How does the Rogue Valley fit into the larger tectonic picture?

In the last three posts, we explored the geologic makeup of the Rogue Valley region. Most people know that there is a subduction zone off the coast of the Pacific NW and you might wonder: how does the Rogue Valley region fit into this larger picture? We will explore the tectonic setting in this post. This diagram shows the present...

Sedimentary rocks tell stories about the Rogue Valley region’s geologic history

In the previous two posts, we explored the distribution of rock units in the Rogue Valley region, and how the different resistances of these rock types to weathering and erosion has created the topographic variations we see in the landscape. The different rock types also produce a large variety of soil types that are important for gardeners and vintners in...

Why is the Rogue Valley a valley?

In the April 19 post, we examined the geologic units that are exposed in the Rogue Valley region, and saw that the units are all tilted toward the NE, with the oldest units located to the SW (between the valley and the coast), and the younger units located toward the NE (toward the active volcanoes of the High Cascades like...

The Rogue Valley region in SW Oregon: displaying 300 million years of geologic time

Typically, I post blogs when traveling away from my home in Ashland, Oregon. But with COVID-19 keeping us all at home, it seems a good time to investigate the landscape of my local region. Ashland is a tourist town best known as the home of the Oregon Shakespeare Festival (OSF), an eight-month season of 11 plays—four by Shakespeare and seven...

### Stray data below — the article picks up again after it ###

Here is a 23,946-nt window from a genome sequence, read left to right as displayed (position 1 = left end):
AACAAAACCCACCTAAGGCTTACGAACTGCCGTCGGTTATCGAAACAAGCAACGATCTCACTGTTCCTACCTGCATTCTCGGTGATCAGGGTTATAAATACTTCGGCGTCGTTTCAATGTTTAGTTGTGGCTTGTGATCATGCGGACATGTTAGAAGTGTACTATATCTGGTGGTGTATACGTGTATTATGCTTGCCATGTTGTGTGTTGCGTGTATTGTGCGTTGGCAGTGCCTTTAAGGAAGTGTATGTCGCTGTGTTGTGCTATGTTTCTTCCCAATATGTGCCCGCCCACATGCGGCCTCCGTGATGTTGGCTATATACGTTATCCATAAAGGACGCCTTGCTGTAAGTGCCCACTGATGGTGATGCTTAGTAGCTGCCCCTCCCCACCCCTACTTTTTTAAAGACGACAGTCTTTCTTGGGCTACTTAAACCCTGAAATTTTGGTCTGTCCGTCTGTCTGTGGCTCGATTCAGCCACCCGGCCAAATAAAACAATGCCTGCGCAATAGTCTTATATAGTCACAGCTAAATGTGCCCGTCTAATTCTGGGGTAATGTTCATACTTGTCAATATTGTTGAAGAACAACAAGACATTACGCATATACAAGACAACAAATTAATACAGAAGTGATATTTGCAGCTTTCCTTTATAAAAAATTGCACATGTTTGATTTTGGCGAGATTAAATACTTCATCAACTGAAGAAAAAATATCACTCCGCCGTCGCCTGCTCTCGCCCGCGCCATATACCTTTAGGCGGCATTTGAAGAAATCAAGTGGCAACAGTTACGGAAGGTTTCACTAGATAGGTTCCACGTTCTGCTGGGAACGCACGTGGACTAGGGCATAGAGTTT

What is so special about the Cascade-Siskiyou National Monument?

This national monument spans the border between Oregon (Jackson County) and California (Siskiyou County) immediately east of the I-5 freeway. It was first established in 2000 by President Bill Clinton and expanded in January 2017 by President Obama as one of his last actions before leaving office. The monument is managed by the Bureau of Land Management (BLM) from the...

About the Blogger

Karen (here with Mt. Shasta in background) is a geology professor emerita who aims to provide a "pocket geologist" for world travelers. Follow the blog to explore the landscapes of our planet and figure out what causes them to look the way they do.

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